So, I am Mary Jane Begin, author, illustrator and professor Rhode Island School of Design and this course is designed to help introduce the properties of the materials you use in exploring drawings with graphite and colored pencils. I'll review the various pencil types, papers and surfaces as well as the additional tools needed to create graphite and colored pencil drawings. I'll show some examples, demonstrate the properties and materials I introduce and answer questions about the materials and methods. So basically what I'm gonna start with is some illustrations that were done by, in this case, one of my students. This is Tye Nguyen and she was a recent grad and she did these beautiful pencil renderings for what's called The Hunt, a story that she wrote. She used the surface of the paper as well as the variation of the pencil mark making which we'll talk about to make the textures that you see here. And it really is about the reaction of the pencil to the paper as well as what the pe...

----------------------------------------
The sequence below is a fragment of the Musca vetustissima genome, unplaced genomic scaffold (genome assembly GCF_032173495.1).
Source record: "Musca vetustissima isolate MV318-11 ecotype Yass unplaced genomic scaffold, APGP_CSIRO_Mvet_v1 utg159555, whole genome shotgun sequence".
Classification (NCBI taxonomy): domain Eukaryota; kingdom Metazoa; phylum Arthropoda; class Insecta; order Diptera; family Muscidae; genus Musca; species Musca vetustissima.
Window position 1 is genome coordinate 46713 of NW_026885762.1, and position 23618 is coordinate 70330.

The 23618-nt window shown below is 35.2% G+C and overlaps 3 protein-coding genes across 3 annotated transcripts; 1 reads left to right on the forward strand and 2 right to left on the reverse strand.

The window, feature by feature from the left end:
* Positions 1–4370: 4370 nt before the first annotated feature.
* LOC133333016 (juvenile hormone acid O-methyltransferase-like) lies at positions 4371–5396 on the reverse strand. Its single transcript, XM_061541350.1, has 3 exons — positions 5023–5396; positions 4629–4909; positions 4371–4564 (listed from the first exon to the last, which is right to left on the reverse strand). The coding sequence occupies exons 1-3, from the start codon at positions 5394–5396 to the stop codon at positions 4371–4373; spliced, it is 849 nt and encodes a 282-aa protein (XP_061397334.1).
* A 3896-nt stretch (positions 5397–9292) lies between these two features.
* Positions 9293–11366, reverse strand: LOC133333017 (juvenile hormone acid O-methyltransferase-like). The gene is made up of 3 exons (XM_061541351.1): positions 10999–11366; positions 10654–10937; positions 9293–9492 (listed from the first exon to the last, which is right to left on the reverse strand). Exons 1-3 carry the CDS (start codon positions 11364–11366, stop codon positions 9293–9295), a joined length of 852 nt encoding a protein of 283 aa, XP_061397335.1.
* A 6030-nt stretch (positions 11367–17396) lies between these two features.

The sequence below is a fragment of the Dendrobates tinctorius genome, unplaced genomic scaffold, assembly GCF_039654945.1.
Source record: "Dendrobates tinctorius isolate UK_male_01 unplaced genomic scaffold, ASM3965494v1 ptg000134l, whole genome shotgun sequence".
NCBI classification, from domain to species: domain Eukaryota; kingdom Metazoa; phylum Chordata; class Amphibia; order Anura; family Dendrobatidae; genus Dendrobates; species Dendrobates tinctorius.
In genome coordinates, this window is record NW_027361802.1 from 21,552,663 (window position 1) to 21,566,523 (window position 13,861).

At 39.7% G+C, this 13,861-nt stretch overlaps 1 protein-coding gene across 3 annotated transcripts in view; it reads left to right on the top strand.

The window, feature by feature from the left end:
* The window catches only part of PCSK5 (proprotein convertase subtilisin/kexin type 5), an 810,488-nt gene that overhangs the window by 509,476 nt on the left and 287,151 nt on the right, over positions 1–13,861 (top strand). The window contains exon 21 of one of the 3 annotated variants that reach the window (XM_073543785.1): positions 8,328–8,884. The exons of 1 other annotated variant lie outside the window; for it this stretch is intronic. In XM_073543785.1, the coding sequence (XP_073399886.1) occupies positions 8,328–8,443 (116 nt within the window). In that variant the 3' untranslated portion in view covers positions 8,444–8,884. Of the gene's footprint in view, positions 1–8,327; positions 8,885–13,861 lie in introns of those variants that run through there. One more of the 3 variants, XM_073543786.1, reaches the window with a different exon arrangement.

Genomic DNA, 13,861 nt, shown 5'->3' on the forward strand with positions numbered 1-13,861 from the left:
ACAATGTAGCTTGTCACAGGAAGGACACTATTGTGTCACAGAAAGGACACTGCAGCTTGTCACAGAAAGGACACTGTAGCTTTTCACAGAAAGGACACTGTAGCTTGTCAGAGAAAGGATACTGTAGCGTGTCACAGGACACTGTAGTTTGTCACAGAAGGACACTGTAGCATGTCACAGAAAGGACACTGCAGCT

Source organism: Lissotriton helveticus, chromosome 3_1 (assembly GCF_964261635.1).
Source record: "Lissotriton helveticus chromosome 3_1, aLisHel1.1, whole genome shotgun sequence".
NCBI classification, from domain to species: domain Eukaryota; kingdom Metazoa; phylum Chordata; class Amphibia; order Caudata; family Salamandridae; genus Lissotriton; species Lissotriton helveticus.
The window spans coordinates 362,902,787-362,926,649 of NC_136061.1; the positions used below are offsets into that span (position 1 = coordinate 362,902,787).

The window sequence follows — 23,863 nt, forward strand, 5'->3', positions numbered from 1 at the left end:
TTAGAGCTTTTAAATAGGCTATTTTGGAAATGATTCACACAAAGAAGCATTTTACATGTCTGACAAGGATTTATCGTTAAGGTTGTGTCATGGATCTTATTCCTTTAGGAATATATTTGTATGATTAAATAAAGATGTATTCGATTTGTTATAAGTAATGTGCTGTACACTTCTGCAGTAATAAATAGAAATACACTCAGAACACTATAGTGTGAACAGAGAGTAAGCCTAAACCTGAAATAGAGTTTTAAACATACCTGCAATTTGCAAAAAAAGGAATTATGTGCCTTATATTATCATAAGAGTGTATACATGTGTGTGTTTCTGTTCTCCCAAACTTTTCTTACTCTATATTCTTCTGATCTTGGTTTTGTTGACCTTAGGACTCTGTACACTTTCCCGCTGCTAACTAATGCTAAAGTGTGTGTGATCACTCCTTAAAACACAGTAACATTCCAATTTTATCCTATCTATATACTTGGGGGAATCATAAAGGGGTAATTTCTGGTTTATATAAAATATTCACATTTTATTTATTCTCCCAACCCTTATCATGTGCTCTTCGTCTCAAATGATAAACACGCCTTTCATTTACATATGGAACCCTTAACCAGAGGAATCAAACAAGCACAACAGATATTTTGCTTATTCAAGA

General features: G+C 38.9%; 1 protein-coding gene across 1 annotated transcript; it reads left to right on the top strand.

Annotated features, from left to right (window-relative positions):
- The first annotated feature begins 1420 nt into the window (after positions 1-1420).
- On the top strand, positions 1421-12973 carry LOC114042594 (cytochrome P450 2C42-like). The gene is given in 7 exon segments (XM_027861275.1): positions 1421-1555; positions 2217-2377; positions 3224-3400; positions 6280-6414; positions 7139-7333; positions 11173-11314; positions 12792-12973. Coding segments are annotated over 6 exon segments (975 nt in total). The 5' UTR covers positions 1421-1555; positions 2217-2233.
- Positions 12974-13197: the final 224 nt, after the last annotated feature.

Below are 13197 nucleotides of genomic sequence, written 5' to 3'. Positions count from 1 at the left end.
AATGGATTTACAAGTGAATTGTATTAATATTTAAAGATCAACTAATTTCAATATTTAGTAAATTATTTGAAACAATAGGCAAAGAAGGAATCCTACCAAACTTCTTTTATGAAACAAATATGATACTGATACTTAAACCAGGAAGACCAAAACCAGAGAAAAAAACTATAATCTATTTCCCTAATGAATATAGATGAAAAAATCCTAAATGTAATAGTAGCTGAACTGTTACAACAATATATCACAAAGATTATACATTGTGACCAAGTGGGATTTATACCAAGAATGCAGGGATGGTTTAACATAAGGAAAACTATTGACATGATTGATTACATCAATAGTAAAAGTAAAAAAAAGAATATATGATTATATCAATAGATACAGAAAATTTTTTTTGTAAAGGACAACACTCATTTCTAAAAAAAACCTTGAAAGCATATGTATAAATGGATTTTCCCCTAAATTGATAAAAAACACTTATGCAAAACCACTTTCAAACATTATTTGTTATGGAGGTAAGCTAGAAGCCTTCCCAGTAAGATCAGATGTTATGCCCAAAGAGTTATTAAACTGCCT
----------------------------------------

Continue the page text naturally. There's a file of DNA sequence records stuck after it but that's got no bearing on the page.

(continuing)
ncil will do on any surface and hers are very delicate drawings, they're really quite small actually. They're absolutely beautiful and they use the white of the page as part of the composition. And you can see her marks are built in a kind of tonal fashion, it's sort of, it's a rendering that's meant to modulate and feel like something that's realistic but it's also, it's fantasy based os it's a combination of the two and these drawings took her a fair amount of time, I'd say about a week per drawing and basically what she did was a lot of layering of her pencil mark making. These are very small drawings so it's expansive when you see it on a screen but they're actually quite small, probably only about 11 inches by 14 inches. Now I created these drawings, I actually brought them into the studio today because I wanted you to see how delicate mark making is when we're talking about graphite or colored pencils, it's like the smallest possible mark you can make with a tool. You can do that with a brush but pencils will not make a larger mark than the tip or the point so they tend to be really small renderings and I think it's kind of an illusion when you see them blown up this large so I wanted you to see them, the actual illustrations in real form. This is all with graphite dust and also with several types of pencils, H's and B's and some ebony pencil and I'll talk about those different types of pencils when I demonstrate. Now these are really beautiful drawings by Rebecca Gunn, a student, former student, she just graduated from Hollands University. She's in the graduate program, or was, for children's book illustration and literature and we worked together and she worked on this fabulous series of illustrations for a story that she wrote called Harold and Posy and I just love the texture and the mark making and the delicacy and the softness of her approach. Again, she uses the white of the page which is very common using graphite. She also brought a little bit of colored pencil into this just to give it some modulation. They're really gorgeous. Again, these are tiny little illustrations. They're probably maybe only 8x10, very, very small but on a blown up screen, you kind of lose that delicacy but these are exquisite. And I would recommend that any of the illustrations and any of the paintings, any of the work that I've shown in my different courses that you look to, we're gonna have a resource file with all of their websites so you can find out more about them and about their work and this is Rebecca Gunn. And this more of her work and again, she's playing with the pencil and the colored pencil but in this case, she's working on a tonal ground, this is a very pale yellow. She couldn't work on a really dark ground because it would interfere with the darkest values of the graphite so we picked a sort of lighter tonality for her to work on but it just gets a different feel from the white, it's a little bit warmer and changes the sort of tempo or expression, emotional expression. These are also Rebecca Gunn and this is the story that she worked when we worked in a class together, a portfolio class and she's using her colored pencil in such a delicate fine way, very much like her graphite. She sort of loses the mark except when you get to things like the tail or some of the texture of the sky. She liked very soft modulation, that's very much Rebecca's world and yet she's still trying to push contrast of color and contrast of value to make sure these values don't just fade into the background. But this is all colored pencil and this is something I recommended, a little bit of watercolor underneath these colors helps to give a surface to work against and I recommend that. We won't test that here, that's really mixed media but I do want to mention it because it helped to build up her tones rather than try to do the whole thing with just colored pencil. Now this is a series of landscapes that I did based on a visit to Kansas and again, these are tiny, little tiny pictures. This is only literally 7 by maybe 5 inches. I just wanted to test things so I tried a really small picture and this is all colored pencil on top of watercolor and some paint, this is like opaque watercolor, all these little dots in the front but all of this is colored pencil on top of a tone of watercolor and the tone of watercolor here was actually a kind of pinky tone and you can kind of see that peaking through a lot of areas of the piece. But I wanted this textual relationship, it's on a hot pressed watercolor paper. The colored pencils really rich when you use 'em layered in this way, built up that color and made it really, I think really rich. This is also a colored pencil on top of some shapes of watercolor. The watercolor helped to build a depth to the tonality, a kind of deep value and then on top of that, I did sort of linear strokes to make the grass and some of the textures in the sky. So again, really small piece, this is tiny, it's probably 5 inches by maybe 8, if that. But this is a series that I did, again, exploring colored pencil and exploring how I would use that for a landscape. And finally, I do want to mention, if you're interested in any of my work or the things that I do, check me out @mjbegin on Instagram and for Facebook @Mary.JaneBegin.Art. And I love to hear from people so please touch base.